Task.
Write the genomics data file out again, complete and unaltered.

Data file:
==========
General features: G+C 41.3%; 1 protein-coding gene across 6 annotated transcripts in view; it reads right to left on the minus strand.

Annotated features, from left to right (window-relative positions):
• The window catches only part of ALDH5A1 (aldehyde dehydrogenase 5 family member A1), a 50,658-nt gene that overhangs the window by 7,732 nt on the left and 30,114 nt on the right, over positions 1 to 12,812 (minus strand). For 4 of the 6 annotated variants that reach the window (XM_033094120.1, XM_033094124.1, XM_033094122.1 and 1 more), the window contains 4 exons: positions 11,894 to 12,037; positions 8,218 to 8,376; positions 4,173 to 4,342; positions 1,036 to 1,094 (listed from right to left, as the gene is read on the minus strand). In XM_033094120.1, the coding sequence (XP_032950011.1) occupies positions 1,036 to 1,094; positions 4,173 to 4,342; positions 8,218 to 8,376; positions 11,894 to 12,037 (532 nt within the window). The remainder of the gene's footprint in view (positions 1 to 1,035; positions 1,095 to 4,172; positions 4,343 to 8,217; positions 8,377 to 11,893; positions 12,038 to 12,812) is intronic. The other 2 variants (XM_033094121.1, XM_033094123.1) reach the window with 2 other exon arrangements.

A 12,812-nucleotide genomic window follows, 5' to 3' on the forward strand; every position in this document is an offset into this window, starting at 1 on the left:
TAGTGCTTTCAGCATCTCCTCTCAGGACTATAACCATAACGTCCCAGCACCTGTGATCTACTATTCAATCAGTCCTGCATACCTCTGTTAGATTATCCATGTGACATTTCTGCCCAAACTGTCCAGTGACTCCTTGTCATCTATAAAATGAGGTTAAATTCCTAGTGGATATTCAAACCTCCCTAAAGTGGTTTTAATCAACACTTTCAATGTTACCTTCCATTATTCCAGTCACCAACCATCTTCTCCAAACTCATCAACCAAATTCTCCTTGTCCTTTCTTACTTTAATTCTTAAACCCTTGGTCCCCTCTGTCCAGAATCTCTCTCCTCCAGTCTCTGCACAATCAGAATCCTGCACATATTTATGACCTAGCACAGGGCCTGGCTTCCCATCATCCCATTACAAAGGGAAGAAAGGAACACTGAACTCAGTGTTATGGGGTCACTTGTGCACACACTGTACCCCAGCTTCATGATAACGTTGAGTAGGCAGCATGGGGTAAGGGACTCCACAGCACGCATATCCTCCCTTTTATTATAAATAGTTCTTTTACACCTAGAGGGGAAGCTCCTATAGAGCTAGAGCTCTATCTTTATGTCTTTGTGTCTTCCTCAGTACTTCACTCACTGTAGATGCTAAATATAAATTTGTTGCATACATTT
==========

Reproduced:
General features: G+C 41.3%; 1 protein-coding gene across 6 annotated transcripts in view; it reads right to left on the minus strand.

Annotated features, from left to right (window-relative positions):
• The window catches only part of ALDH5A1 (aldehyde dehydrogenase 5 family member A1), a 50,658-nt gene that overhangs the window by 7,732 nt on the left and 30,114 nt on the right, over positions 1 to 12,812 (minus strand). For 4 of the 6 annotated variants that reach the window (XM_033094120.1, XM_033094124.1, XM_033094122.1 and 1 more), the window contains 4 exons: positions 11,894 to 12,037; positions 8,218 to 8,376; positions 4,173 to 4,342; positions 1,036 to 1,094 (listed from right to left, as the gene is read on the minus strand). In XM_033094120.1, the coding sequence (XP_032950011.1) occupies positions 1,036 to 1,094; positions 4,173 to 4,342; positions 8,218 to 8,376; positions 11,894 to 12,037 (532 nt within the window). The remainder of the gene's footprint in view (positions 1 to 1,035; positions 1,095 to 4,172; positions 4,343 to 8,217; positions 8,377 to 11,893; positions 12,038 to 12,812) is intronic. The other 2 variants (XM_033094121.1, XM_033094123.1) reach the window with 2 other exon arrangements.

A 12,812-nucleotide genomic window follows, 5' to 3' on the forward strand; every position in this document is an offset into this window, starting at 1 on the left:
TAGTGCTTTCAGCATCTCCTCTCAGGACTATAACCATAACGTCCCAGCACCTGTGATCTACTATTCAATCAGTCCTGCATACCTCTGTTAGATTATCCATGTGACATTTCTGCCCAAACTGTCCAGTGACTCCTTGTCATCTATAAAATGAGGTTAAATTCCTAGTGGATATTCAAACCTCCCTAAAGTGGTTTTAATCAACACTTTCAATGTTACCTTCCATTATTCCAGTCACCAACCATCTTCTCCAAACTCATCAACCAAATTCTCCTTGTCCTTTCTTACTTTAATTCTTAAACCCTTGGTCCCCTCTGTCCAGAATCTCTCTCCTCCAGTCTCTGCACAATCAGAATCCTGCACATATTTATGACCTAGCACAGGGCCTGGCTTCCCATCATCCCATTACAAAGGGAAGAAAGGAACACTGAACTCAGTGTTATGGGGTCACTTGTGCACACACTGTACCCCAGCTTCATGATAACGTTGAGTAGGCAGCATGGGGTAAGGGACTCCACAGCACGCATATCCTCCCTTTTATTATAAATAGTTCTTTTACACCTAGAGGGGAAGCTCCTATAGAGCTAGAGCTCTATCTTTATGTCTTTGTGTCTTCCTCAGTACTTCACTCACTGTAGATGCTAAATATAAATTTGTTGCATACATTT